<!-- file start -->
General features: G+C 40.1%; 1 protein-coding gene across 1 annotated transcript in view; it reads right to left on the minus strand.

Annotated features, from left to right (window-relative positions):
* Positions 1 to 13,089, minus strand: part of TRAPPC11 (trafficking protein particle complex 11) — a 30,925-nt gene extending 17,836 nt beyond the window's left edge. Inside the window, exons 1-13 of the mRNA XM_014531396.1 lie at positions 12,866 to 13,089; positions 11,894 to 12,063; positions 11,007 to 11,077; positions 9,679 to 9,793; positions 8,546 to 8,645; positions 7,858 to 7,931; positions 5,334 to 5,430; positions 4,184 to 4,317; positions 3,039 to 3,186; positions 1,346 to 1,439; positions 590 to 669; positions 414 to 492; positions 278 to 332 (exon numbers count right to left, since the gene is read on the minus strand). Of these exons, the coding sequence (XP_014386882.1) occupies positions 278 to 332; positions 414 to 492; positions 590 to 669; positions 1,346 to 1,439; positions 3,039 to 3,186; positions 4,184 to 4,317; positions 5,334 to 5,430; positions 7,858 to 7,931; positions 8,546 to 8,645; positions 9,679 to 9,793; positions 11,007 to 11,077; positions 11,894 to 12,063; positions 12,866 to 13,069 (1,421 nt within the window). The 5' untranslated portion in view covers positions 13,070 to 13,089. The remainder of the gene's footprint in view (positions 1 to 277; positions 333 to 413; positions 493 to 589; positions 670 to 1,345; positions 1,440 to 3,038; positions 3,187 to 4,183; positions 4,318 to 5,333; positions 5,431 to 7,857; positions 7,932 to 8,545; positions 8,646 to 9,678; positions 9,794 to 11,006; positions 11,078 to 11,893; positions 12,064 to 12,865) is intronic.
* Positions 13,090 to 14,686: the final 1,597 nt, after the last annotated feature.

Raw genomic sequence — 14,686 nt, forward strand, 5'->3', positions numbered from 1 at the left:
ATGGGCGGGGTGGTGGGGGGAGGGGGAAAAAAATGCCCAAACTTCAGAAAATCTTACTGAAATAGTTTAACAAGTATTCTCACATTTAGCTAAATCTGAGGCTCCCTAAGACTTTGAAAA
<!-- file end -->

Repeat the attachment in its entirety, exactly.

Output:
General features: G+C 40.1%; 1 protein-coding gene across 1 annotated transcript in view; it reads right to left on the minus strand.

Annotated features, from left to right (window-relative positions):
* Positions 1 to 13,089, minus strand: part of TRAPPC11 (trafficking protein particle complex 11) — a 30,925-nt gene extending 17,836 nt beyond the window's left edge. Inside the window, exons 1-13 of the mRNA XM_014531396.1 lie at positions 12,866 to 13,089; positions 11,894 to 12,063; positions 11,007 to 11,077; positions 9,679 to 9,793; positions 8,546 to 8,645; positions 7,858 to 7,931; positions 5,334 to 5,430; positions 4,184 to 4,317; positions 3,039 to 3,186; positions 1,346 to 1,439; positions 590 to 669; positions 414 to 492; positions 278 to 332 (exon numbers count right to left, since the gene is read on the minus strand). Of these exons, the coding sequence (XP_014386882.1) occupies positions 278 to 332; positions 414 to 492; positions 590 to 669; positions 1,346 to 1,439; positions 3,039 to 3,186; positions 4,184 to 4,317; positions 5,334 to 5,430; positions 7,858 to 7,931; positions 8,546 to 8,645; positions 9,679 to 9,793; positions 11,007 to 11,077; positions 11,894 to 12,063; positions 12,866 to 13,069 (1,421 nt within the window). The 5' untranslated portion in view covers positions 13,070 to 13,089. The remainder of the gene's footprint in view (positions 1 to 277; positions 333 to 413; positions 493 to 589; positions 670 to 1,345; positions 1,440 to 3,038; positions 3,187 to 4,183; positions 4,318 to 5,333; positions 5,431 to 7,857; positions 7,932 to 8,545; positions 8,646 to 9,678; positions 9,794 to 11,006; positions 11,078 to 11,893; positions 12,064 to 12,865) is intronic.
* Positions 13,090 to 14,686: the final 1,597 nt, after the last annotated feature.

Raw genomic sequence — 14,686 nt, forward strand, 5'->3', positions numbered from 1 at the left:
ATGGGCGGGGTGGTGGGGGGAGGGGGAAAAAAATGCCCAAACTTCAGAAAATCTTACTGAAATAGTTTAACAAGTATTCTCACATTTAGCTAAATCTGAGGCTCCCTAAGACTTTGAAAA